MEDINA — Wearing a face mask, Wesley Morris smoothed the top of a wooden counter with a hand-held sanding machine Saturday.
The 36-year-old Brunswick resident was one of about 20 people who helped begin a rehabilitation project at the former Medina Steak and Seafood restaurant, 538 W. Liberty St.
Morris said he wanted to donate his time to clean up the building that will soon become a recovery center called Robby’s.
A $300,000 grant from Ohio’s Department of Rehabilitation obtained through the Medina County Common Pleas Court’s Probation Department will allow the restaurant, which has been closed since March 2015, to be turned into a recovery center.
The county will cover funding for two years.
Plans call for a restaurant to be part of the operation, and a Medina-based nonprofit abuse awareness program called Robby’s Voice will have a managerial role.
Morris, a residential and commercial painter for a local company, said he told his probation officer he wouldn’t mind offering his expertise to help spruce up the building.
Morris was a heroin addict for about 16 years, he said. In recovery for the last two years, he said he “dabbled” with other drugs before using heroin.
“I want to be here for my family,” he said, referring to his two sons, ages 9 and 12.
“The drugs were taking more time than I spent than with my family,” he said.
Now that he’s sober, “they’re definitely happy.”
Morris said that he thinks the county has needed a recovery center for some time.
“Over the years I’ve seen the (drug) problem getting worse and worse. It’s killing a lot of people,” he said.
According to the Medina County auditor’s website, the building is 2,722 square feet and was built in 1858.
The Ohio grant was secured by Medina County Chief Probation Officer Veronica Perry.
“(Recovering addicts) can come here and get any information they want, any help they want,” Morris said. “I think that will be a good thing for Medina.”
Morris said he looks forward to having the recovery center as somewhere to go for support.
“People think, ‘I can handle this myself.’ No, you have to accept the help,” he said, noting he was an example.
Eliminating alcohol references
On Saturday, the work crew was joined by Perry and Rob Brandt, a founder of Robby’s Voice. Brandt’s son, Robby, died of a heroin overdose in October 2011.
Brandt said forming a recovery center was a dream come true, envisioned as a community need by his son years ago.
“It’ll be more real when the sign’s up,” he said.
One task that was tackled by workers in rising temperatures Saturday was erasing words in the facility such as “beer,” “spirits” and “wine.”
“This is a clean community center,” said Brandt, adding he wants it to be “the best possible space” for those in need.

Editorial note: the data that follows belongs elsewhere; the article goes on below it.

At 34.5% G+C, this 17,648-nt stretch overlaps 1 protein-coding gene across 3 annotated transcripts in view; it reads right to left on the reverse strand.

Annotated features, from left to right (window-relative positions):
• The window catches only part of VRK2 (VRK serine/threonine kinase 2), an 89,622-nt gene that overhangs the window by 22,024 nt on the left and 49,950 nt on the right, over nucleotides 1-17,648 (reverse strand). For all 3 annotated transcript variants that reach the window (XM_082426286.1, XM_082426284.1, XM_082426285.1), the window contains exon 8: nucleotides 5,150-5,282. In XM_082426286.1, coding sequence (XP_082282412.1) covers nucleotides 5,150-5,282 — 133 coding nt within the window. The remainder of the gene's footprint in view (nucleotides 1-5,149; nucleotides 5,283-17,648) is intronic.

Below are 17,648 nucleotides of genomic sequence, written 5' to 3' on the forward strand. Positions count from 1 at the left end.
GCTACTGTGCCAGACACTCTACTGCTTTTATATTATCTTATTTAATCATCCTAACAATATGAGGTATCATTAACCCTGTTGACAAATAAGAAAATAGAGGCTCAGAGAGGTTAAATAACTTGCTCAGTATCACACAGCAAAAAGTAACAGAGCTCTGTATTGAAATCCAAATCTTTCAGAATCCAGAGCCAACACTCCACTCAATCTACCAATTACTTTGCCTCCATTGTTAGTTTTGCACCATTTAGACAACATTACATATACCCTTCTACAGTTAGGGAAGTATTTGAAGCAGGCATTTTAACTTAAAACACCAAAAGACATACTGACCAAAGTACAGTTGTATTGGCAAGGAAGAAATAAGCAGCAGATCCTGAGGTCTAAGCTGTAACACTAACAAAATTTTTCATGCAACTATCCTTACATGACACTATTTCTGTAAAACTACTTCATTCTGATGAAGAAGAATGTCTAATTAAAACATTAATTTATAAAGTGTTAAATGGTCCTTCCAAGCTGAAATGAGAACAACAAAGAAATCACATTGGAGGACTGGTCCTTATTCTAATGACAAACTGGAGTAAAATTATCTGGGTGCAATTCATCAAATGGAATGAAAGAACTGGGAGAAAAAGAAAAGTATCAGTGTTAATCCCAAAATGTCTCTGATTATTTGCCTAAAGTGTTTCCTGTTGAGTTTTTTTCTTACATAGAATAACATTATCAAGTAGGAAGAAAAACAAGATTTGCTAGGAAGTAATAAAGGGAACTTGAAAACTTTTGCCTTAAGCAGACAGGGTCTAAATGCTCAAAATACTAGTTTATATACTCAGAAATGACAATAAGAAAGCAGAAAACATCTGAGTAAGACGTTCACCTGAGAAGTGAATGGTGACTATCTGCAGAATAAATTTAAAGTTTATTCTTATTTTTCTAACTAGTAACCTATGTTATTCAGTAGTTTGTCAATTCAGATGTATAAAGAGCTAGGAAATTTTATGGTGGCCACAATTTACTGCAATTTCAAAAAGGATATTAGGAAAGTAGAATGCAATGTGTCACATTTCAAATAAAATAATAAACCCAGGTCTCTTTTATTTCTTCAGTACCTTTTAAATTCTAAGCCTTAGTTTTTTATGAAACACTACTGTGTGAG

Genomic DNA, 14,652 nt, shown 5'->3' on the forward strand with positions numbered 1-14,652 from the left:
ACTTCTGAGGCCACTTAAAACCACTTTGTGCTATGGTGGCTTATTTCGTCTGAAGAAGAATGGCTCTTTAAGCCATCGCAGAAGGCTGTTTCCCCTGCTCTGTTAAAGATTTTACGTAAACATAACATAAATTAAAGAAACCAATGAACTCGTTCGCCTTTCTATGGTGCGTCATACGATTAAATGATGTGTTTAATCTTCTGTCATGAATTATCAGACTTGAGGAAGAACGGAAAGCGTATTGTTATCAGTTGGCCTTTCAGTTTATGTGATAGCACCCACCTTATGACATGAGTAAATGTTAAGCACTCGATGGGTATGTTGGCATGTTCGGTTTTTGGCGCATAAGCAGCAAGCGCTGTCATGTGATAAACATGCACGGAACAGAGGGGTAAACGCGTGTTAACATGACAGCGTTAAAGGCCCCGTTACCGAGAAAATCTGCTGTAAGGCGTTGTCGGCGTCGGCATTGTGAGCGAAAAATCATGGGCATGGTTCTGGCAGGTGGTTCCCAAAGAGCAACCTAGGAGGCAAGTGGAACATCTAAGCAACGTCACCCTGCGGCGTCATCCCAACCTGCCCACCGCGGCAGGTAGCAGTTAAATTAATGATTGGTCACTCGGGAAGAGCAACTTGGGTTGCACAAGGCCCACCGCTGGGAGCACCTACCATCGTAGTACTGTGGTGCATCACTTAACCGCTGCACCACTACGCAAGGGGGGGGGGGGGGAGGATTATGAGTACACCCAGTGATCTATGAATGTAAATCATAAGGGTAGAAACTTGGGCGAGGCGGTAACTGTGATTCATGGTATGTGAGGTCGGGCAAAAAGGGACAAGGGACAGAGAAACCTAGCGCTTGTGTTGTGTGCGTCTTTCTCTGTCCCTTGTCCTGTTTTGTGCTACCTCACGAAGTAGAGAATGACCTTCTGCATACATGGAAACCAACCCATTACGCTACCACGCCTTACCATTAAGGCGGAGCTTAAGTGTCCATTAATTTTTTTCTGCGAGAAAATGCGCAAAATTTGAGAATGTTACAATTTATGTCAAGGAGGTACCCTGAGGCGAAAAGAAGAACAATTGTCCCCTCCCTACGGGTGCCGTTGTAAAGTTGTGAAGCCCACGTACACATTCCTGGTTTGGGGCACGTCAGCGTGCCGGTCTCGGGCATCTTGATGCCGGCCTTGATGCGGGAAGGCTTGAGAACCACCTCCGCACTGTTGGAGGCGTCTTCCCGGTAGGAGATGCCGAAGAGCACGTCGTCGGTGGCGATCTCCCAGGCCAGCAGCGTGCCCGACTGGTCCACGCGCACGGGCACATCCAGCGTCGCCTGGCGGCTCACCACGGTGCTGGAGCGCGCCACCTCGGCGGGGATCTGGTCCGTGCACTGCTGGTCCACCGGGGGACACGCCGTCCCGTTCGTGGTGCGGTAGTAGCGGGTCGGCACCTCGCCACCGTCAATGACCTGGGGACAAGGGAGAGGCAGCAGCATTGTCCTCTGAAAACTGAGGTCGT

Remembering family member
Brandt’s daughter, Jaclyn, was on the Saturday crew, scrubbing tables in what was once a dining room area.
Explaining that the recovery center is therapeutic for her and her family, she said it is a “legacy” of her late brother.
Jaclyn, 23, is a recent graduate of Ursuline College in Pepper Pike, and works as a nurse at Rainbow Babies and Children’s Hospital in Cleveland.
Offering work experience
Perry and Brandt said the facility will have the ability to host conference meetings, or people can visit to have coffee and crepes, which will be on the menu.
“It’s just going to be a continuum of creativity,” Perry said.
In time, Brandt said, he hopes to look for parcels of land to purchase so that food could be grown locally and added to the menu.
The court system is renting the building for $66,000 per year, plus a share of property taxes. A lease began June 1 and will continue through May 31, 2019. County commissioners in May approved a two-year lease agreement for the building with owner Ken Collins, whose company is CKF Partners.
In April, Robby’s Voice was named a recipient of the FBI Director’s Community Leadership Award, one of 58 organizations honored nationwide.
Robby’s Voice has between 16 and 20 members, although not all will be involved in the recovery center.
Fund sends help
Perry and Brandt said that Fighting for Alyssa, another Medina nonprofit, donated $1,000 worth of cleaning supplies. They said the donation was “completely unsolicited.”
Perry said the center is being designed to offer support and resources in addition to whatever people coming through the court system receive from family and friends.
Probation officers, she said, don’t always know first-hand why an individual may relapse. There are concerns that family and friends who know the circumstances might fear the addict is going to jail.
While there is a stigma for people in recovery, Perry said there is also a stigma about the work done by probation officers that all users will be taken into custody.
“The court will not have access to records” at the center, she said.
Brandt noted that Saturday’s work crew was made up of people accustomed to stereotypes.
“The people sanding the bar, the people cutting the grass, the people washing the windows, these are all the people everybody is afraid of,” Brandt said.
But, he continued, “The people taking pride and ownership of this facility right now, these are the people in recovery. This is what people in recovery do. They help more than any other people. They give more than any other people.”
Contact reporter Ashley Fox at (330) 721-4048 or firstname.lastname@example.org.
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